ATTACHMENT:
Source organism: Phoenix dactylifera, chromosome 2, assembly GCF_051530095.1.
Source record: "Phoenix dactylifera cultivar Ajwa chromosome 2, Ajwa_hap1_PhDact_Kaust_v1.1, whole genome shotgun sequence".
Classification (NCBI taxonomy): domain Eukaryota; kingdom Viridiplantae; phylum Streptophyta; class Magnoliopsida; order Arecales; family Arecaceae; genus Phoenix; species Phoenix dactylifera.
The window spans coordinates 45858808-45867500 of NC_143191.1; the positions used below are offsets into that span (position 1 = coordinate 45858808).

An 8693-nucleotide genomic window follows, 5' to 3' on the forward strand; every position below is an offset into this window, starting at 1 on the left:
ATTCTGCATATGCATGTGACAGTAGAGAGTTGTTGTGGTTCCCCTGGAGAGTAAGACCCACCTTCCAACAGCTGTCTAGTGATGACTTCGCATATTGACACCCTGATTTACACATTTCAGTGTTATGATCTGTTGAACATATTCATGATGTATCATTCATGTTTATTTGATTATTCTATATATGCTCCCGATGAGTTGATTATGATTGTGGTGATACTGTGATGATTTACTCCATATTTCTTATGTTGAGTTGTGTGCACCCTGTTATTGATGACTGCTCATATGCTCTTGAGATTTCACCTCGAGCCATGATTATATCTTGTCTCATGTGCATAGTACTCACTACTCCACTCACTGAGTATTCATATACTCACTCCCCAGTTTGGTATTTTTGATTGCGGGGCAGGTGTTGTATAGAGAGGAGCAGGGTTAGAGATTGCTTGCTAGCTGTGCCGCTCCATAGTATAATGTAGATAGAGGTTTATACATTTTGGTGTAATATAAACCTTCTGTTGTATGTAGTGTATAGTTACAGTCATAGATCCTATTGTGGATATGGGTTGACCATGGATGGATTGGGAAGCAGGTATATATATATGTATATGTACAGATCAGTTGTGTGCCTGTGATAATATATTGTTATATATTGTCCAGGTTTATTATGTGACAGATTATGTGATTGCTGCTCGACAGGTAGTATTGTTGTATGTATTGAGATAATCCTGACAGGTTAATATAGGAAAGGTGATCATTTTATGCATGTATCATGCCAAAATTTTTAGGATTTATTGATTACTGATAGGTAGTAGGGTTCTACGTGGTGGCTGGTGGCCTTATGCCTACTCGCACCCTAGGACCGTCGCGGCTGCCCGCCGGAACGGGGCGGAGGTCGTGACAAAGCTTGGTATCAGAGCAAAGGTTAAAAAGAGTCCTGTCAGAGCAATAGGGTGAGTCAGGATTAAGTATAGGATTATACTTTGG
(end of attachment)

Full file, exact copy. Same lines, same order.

Source organism: Phoenix dactylifera, chromosome 2, assembly GCF_051530095.1.
Source record: "Phoenix dactylifera cultivar Ajwa chromosome 2, Ajwa_hap1_PhDact_Kaust_v1.1, whole genome shotgun sequence".
Classification (NCBI taxonomy): domain Eukaryota; kingdom Viridiplantae; phylum Streptophyta; class Magnoliopsida; order Arecales; family Arecaceae; genus Phoenix; species Phoenix dactylifera.
The window spans coordinates 45858808-45867500 of NC_143191.1; the positions used below are offsets into that span (position 1 = coordinate 45858808).

An 8693-nucleotide genomic window follows, 5' to 3' on the forward strand; every position below is an offset into this window, starting at 1 on the left:
ATTCTGCATATGCATGTGACAGTAGAGAGTTGTTGTGGTTCCCCTGGAGAGTAAGACCCACCTTCCAACAGCTGTCTAGTGATGACTTCGCATATTGACACCCTGATTTACACATTTCAGTGTTATGATCTGTTGAACATATTCATGATGTATCATTCATGTTTATTTGATTATTCTATATATGCTCCCGATGAGTTGATTATGATTGTGGTGATACTGTGATGATTTACTCCATATTTCTTATGTTGAGTTGTGTGCACCCTGTTATTGATGACTGCTCATATGCTCTTGAGATTTCACCTCGAGCCATGATTATATCTTGTCTCATGTGCATAGTACTCACTACTCCACTCACTGAGTATTCATATACTCACTCCCCAGTTTGGTATTTTTGATTGCGGGGCAGGTGTTGTATAGAGAGGAGCAGGGTTAGAGATTGCTTGCTAGCTGTGCCGCTCCATAGTATAATGTAGATAGAGGTTTATACATTTTGGTGTAATATAAACCTTCTGTTGTATGTAGTGTATAGTTACAGTCATAGATCCTATTGTGGATATGGGTTGACCATGGATGGATTGGGAAGCAGGTATATATATATGTATATGTACAGATCAGTTGTGTGCCTGTGATAATATATTGTTATATATTGTCCAGGTTTATTATGTGACAGATTATGTGATTGCTGCTCGACAGGTAGTATTGTTGTATGTATTGAGATAATCCTGACAGGTTAATATAGGAAAGGTGATCATTTTATGCATGTATCATGCCAAAATTTTTAGGATTTATTGATTACTGATAGGTAGTAGGGTTCTACGTGGTGGCTGGTGGCCTTATGCCTACTCGCACCCTAGGACCGTCGCGGCTGCCCGCCGGAACGGGGCGGAGGTCGTGACAAAGCTTGGTATCAGAGCAAAGGTTAAAAAGAGTCCTGTCAGAGCAATAGGGTGAGTCAGGATTAAGTATAGGATTATACTTTGG